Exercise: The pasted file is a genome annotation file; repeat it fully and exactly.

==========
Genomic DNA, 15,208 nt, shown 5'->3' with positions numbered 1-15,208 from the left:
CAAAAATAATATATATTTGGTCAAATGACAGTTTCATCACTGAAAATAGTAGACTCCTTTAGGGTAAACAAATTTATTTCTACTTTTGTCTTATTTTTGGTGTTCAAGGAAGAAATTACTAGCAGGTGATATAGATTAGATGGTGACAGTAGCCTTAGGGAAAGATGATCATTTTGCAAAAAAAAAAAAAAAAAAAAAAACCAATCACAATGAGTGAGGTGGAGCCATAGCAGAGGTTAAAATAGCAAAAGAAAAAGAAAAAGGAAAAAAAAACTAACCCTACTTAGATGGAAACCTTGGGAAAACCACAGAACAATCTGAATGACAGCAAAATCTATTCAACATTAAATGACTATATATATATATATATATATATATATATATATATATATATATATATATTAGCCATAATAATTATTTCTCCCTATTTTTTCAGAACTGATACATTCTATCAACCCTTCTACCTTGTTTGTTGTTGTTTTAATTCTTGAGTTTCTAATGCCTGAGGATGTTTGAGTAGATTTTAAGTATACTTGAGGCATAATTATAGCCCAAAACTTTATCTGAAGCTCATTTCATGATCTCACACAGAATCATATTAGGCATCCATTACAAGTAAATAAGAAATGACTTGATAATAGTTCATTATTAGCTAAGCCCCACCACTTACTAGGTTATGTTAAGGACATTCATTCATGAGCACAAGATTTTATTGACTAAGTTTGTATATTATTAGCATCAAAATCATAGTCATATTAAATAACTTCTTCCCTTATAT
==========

Genomic DNA, 15,208 nt, shown 5'->3' with positions numbered 1-15,208 from the left:
CAAAAATAATATATATTTGGTCAAATGACAGTTTCATCACTGAAAATAGTAGACTCCTTTAGGGTAAACAAATTTATTTCTACTTTTGTCTTATTTTTGGTGTTCAAGGAAGAAATTACTAGCAGGTGATATAGATTAGATGGTGACAGTAGCCTTAGGGAAAGATGATCATTTTGCAAAAAAAAAAAAAAAAAAAAAAACCAATCACAATGAGTGAGGTGGAGCCATAGCAGAGGTTAAAATAGCAAAAGAAAAAGAAAAAGGAAAAAAAAACTAACCCTACTTAGATGGAAACCTTGGGAAAACCACAGAACAATCTGAATGACAGCAAAATCTATTCAACATTAAATGACTATATATATATATATATATATATATATATATATATATATATATATATATTAGCCATAATAATTATTTCTCCCTATTTTTTCAGAACTGATACATTCTATCAACCCTTCTACCTTGTTTGTTGTTGTTTTAATTCTTGAGTTTCTAATGCCTGAGGATGTTTGAGTAGATTTTAAGTATACTTGAGGCATAATTATAGCCCAAAACTTTATCTGAAGCTCATTTCATGATCTCACACAGAATCATATTAGGCATCCATTACAAGTAAATAAGAAATGACTTGATAATAGTTCATTATTAGCTAAGCCCCACCACTTACTAGGTTATGTTAAGGACATTCATTCATGAGCACAAGATTTTATTGACTAAGTTTGTATATTATTAGCATCAAAATCATAGTCATATTAAATAACTTCTTCCCTTATAT